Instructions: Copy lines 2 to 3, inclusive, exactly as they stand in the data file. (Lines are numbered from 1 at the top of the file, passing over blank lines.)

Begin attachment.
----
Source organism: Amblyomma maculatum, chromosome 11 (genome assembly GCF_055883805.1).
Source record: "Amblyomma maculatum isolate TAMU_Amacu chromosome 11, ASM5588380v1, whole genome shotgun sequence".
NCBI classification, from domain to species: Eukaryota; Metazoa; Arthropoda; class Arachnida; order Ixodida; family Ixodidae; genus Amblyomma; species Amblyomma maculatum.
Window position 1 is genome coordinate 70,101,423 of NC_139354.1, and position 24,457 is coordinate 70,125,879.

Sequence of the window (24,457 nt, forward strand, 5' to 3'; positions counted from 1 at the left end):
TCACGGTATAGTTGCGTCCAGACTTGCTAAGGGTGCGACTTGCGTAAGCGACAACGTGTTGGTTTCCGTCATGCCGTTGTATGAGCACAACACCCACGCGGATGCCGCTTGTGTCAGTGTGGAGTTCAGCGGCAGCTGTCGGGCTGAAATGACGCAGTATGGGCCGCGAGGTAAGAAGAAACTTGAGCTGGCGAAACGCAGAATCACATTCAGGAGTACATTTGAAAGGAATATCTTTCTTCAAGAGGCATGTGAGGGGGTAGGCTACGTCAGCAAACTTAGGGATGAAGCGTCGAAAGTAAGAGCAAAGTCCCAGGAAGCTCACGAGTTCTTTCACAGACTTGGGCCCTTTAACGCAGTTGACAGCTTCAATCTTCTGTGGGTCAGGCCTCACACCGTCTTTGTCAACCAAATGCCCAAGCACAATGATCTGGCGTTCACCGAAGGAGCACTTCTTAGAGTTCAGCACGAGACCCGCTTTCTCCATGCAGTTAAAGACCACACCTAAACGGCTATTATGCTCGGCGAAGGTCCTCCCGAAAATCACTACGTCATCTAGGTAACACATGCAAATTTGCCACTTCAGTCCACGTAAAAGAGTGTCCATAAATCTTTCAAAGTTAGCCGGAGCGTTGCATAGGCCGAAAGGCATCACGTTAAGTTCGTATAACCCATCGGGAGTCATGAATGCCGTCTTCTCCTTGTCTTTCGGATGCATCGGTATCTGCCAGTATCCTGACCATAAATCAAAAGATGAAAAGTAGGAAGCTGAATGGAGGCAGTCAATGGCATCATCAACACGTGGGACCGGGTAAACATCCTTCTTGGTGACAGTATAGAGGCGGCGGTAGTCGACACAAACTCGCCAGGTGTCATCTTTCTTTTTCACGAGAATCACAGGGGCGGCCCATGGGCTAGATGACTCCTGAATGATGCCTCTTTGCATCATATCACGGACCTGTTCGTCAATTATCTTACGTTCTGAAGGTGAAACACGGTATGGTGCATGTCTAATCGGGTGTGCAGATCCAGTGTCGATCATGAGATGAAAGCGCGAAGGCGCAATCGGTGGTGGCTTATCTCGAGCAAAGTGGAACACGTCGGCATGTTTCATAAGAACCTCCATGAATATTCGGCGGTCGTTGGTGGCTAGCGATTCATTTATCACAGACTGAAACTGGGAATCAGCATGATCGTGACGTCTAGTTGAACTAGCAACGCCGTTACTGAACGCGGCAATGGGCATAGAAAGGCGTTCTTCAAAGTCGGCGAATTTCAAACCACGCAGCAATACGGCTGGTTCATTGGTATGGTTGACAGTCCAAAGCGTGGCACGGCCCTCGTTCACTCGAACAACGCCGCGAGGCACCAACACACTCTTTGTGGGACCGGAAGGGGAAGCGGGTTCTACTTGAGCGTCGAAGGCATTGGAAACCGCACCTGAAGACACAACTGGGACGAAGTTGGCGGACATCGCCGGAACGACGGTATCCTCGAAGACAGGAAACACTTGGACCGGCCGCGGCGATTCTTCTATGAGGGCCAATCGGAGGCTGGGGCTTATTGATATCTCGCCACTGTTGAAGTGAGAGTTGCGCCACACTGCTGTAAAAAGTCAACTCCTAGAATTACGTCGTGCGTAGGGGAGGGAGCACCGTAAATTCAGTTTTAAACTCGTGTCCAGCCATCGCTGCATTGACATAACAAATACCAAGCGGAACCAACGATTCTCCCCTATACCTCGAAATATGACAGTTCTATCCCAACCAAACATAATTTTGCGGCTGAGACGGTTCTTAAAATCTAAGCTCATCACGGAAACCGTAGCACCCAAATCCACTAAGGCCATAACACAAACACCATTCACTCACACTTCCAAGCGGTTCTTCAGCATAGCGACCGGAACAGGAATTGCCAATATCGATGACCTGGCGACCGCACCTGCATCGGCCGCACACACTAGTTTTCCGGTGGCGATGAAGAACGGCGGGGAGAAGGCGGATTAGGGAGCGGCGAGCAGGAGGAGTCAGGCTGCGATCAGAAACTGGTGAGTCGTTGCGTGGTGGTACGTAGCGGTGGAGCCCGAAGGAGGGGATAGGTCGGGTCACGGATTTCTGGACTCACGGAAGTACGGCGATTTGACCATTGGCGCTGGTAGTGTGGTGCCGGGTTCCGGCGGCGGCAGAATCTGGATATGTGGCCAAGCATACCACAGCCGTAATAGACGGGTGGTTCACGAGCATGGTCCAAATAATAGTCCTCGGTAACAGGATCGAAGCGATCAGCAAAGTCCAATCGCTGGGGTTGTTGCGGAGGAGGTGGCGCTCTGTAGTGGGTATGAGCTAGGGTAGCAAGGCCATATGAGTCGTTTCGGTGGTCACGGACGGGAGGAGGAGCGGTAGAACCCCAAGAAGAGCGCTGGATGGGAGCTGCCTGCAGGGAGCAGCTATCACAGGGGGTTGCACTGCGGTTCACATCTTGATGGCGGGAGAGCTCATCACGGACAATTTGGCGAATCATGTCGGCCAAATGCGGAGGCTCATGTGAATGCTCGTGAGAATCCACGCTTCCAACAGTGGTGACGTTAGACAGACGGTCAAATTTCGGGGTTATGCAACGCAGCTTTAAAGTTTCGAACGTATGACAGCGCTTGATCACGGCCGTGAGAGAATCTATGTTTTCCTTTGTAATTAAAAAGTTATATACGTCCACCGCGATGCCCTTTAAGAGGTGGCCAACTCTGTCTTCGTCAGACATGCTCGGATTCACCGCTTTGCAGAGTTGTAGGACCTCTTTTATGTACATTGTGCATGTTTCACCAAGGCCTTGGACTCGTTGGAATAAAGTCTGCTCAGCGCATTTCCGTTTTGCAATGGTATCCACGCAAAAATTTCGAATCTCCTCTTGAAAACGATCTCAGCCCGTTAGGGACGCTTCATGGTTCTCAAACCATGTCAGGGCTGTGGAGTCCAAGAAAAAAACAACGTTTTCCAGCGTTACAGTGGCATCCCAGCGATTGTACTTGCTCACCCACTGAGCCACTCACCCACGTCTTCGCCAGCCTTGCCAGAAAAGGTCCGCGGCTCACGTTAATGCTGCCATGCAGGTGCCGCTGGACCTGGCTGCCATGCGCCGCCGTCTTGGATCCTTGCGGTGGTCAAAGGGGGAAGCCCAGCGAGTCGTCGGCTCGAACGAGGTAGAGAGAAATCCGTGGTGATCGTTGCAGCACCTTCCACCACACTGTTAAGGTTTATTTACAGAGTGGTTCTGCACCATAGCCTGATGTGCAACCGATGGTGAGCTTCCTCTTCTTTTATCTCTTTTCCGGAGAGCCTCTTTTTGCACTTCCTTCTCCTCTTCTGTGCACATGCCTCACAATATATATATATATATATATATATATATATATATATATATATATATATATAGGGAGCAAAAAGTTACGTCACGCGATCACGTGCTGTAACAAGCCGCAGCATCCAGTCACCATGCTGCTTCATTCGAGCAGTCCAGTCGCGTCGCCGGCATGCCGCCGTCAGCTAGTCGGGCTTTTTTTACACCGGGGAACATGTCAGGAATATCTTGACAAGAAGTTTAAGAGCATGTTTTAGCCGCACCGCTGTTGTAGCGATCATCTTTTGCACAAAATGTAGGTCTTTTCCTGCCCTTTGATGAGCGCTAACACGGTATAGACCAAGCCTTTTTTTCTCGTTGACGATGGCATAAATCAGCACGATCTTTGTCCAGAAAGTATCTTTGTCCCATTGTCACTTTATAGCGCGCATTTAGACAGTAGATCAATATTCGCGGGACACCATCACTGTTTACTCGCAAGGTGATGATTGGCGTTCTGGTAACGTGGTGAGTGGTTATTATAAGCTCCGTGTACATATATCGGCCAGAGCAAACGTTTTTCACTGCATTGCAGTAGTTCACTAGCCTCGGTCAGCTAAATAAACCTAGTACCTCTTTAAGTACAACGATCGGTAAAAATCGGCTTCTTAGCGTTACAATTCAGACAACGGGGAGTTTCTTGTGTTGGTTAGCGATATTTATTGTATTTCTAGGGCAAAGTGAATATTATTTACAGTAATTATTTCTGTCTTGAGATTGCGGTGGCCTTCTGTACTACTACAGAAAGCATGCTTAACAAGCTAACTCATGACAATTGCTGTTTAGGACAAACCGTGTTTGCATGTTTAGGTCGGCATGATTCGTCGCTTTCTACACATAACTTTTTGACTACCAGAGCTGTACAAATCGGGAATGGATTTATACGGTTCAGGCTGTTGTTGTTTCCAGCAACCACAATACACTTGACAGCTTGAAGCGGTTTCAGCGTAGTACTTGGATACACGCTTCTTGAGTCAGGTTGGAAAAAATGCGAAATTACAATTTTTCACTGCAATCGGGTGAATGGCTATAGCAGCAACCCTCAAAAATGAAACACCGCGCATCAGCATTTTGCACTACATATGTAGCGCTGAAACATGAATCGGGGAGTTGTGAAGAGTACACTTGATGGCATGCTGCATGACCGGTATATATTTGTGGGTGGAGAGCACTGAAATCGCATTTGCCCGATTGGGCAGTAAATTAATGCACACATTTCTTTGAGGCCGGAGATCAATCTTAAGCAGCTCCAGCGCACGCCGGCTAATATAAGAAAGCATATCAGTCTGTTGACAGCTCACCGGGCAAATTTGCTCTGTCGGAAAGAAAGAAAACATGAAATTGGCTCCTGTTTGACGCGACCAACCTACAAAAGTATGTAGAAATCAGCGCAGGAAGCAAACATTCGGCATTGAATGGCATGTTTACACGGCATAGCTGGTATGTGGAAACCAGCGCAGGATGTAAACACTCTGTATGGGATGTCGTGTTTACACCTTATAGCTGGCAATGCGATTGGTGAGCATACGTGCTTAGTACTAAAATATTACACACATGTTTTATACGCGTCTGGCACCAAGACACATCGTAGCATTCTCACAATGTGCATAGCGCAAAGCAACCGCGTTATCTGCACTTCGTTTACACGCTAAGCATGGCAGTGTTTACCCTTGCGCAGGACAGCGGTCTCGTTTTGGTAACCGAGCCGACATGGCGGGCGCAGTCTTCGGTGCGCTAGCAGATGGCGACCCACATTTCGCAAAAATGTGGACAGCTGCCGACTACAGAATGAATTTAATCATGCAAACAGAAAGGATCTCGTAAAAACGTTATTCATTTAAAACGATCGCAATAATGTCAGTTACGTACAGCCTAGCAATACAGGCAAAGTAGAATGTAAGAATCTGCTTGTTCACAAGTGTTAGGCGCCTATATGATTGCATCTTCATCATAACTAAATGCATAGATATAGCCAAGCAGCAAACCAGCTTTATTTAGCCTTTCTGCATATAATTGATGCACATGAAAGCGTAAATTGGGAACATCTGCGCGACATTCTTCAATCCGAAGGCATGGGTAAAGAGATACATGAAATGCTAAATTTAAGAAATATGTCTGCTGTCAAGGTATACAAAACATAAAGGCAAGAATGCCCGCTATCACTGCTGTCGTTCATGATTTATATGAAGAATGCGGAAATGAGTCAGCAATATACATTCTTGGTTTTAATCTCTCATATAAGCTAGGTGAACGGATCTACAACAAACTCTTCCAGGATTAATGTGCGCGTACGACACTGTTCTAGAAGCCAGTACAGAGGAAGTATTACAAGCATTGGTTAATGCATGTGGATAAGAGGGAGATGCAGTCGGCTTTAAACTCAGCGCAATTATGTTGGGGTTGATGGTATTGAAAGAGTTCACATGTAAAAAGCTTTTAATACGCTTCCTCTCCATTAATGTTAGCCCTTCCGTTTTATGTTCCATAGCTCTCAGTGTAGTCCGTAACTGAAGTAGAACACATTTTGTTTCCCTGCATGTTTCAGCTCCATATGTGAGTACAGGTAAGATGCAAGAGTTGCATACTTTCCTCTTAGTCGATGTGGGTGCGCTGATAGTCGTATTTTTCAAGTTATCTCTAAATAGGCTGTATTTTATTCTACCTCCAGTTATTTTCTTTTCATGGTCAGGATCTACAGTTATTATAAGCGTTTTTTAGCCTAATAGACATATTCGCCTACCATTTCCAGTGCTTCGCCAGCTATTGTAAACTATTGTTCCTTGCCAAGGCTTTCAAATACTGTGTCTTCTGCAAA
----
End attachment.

Source record: "Amblyomma maculatum isolate TAMU_Amacu chromosome 11, ASM5588380v1, whole genome shotgun sequence".
NCBI classification, from domain to species: Eukaryota; Metazoa; Arthropoda; class Arachnida; order Ixodida; family Ixodidae; genus Amblyomma; species Amblyomma maculatum.